If those living in the countryside have been able to rely on one thing, it is that the stunning scenery outside their homes has endured in aspic for decades.
However controversial planning reforms threaten to spoil that serenity in the form of tens of thousands of new homes despite local opposition, campaigners claimed today.
Under the rules, councils have to identify a five-year supply of land to meet demand for new properties in their area.
But the Campaign to Protect Rural England (CPRE) said there were problems in setting targets for how many new homes are needed in different localities, and where councils fail to prove they have a five-year land supply they risk having decisions against major housing schemes overturned by government planning inspectors.
A report for the CPRE looked at 309 appeals against rejected planning applications for major housing developments, of 10 or more properties, on greenfield land around the country.
It found planning inspectors overturned council decisions in 72 per cent of cases where local authorities could not demonstrate a five-year land supply and led to almost 27,000 homes being given planning permission against local authority wishes.
The CPRE wants changes to the national planning policy framework (NPPF) to prevent developers bypassing local democracy to get the go-ahead for building in the countryside.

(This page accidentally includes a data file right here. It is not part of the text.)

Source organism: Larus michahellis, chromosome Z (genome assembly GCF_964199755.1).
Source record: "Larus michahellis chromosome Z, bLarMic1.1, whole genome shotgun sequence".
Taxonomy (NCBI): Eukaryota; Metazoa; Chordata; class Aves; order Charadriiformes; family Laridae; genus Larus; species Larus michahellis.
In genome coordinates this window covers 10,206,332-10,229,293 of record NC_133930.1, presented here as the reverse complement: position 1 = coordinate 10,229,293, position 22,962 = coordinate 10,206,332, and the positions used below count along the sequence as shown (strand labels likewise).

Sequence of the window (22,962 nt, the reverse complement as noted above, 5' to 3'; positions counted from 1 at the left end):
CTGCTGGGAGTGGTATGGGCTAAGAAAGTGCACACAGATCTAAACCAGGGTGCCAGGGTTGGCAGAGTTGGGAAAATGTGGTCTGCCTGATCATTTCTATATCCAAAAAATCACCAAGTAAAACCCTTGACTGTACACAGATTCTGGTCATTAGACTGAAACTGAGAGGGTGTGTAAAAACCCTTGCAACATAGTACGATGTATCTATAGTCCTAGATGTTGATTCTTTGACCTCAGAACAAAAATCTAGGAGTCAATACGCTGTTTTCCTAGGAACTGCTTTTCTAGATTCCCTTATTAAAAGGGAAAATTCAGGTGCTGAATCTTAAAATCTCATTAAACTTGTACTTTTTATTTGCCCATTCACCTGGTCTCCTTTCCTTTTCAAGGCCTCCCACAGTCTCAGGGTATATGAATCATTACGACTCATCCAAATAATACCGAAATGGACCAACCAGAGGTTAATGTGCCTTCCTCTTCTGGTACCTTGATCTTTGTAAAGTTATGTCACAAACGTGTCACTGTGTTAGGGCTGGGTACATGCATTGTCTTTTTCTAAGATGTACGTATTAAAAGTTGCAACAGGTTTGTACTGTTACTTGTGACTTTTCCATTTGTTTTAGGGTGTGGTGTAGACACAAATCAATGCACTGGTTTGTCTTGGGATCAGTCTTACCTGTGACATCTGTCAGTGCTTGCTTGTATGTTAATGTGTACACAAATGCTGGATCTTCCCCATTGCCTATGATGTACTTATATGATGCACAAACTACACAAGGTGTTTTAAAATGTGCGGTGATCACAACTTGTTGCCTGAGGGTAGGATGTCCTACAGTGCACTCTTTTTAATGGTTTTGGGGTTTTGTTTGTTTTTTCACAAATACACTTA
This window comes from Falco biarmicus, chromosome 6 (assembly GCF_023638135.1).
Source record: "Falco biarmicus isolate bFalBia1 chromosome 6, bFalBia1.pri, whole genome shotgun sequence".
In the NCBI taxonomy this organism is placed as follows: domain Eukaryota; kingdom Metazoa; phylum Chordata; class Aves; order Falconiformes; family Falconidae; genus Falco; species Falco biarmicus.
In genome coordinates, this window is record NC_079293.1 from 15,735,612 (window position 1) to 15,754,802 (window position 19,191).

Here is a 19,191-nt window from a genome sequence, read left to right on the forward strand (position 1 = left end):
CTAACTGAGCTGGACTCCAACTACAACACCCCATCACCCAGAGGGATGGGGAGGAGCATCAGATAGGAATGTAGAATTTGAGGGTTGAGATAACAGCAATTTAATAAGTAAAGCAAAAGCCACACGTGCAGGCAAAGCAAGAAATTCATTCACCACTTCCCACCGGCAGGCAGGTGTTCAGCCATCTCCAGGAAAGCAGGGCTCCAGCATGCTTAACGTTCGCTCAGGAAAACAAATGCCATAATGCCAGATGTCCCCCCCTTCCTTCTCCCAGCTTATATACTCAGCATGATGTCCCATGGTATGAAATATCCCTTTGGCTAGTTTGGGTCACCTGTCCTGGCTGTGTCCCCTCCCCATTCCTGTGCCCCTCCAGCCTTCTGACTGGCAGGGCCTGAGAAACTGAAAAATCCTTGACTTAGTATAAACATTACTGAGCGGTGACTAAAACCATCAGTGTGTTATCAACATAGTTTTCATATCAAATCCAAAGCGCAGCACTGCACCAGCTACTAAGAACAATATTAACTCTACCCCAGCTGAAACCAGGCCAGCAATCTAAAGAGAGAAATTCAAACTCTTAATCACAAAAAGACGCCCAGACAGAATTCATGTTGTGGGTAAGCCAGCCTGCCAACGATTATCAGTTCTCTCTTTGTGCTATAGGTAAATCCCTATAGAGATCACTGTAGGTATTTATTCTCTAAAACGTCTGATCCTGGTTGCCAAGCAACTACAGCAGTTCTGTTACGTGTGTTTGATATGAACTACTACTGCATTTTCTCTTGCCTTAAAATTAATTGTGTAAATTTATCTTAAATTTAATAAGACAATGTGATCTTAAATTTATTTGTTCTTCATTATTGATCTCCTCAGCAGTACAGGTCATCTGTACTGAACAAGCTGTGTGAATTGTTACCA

John Rowley, planning officer at the CPRE, said: “These figures show that current policy is encouraging unnecessary house building in the countryside against the wishes of local people.
“We need to see a more transparent and less punitive system which does not allow unrealistic housing targets to override local concerns.”
He also criticised how areas which have struggled to meet land targets are forced to increase their supply of land by 20 per cent as a “buffer” to ensure choice and competition is available.
“The Government should remove the automatic presumption for development where there is no five-year land supply,” Mr Rowley said. “It should also immediately stop demanding an extra 20 per cent housing requirement from councils already struggling to meet targets.
“We support the Government’s desire to simplify planning and meet the urgent need for new homes. Yet councils must be provided with detailed guidance on housing targets, and brownfield land must be prioritised so that unnecessary greenfield development is not so blatantly and regularly allowed through the back door.”
David Rose, chairman of the CPRE in Yorkshire and Humber, said he had been contacted by a large number of residents concerned about inappropriate development, with the Craven a particular hotspot.
Some local authorities had been slow in setting out land supply targets in Local Plans which had left greenfield sites vulnerable to development, he said.
“Yorkshire is a wonderful county with marvellous countryside and we rely on our rural economy for tourism, but local opinion is being overridden,” Mr Rose said. “Where local authorities haven’t had a Local Plan in place developers have used the NPPF to build on greenfield sites.”
Planning Minister Brandon Lewis said the level of Green Belt development is at its lowest rate since modern records began in 1989.
He added: “We are implementing measures to bring forward up to 200,000 new homes on brownfield land and councils should be using their powers and the support that’s available from the Government to prioritise development on these sites, work with the local community and defend our valuable countryside against urban sprawl.”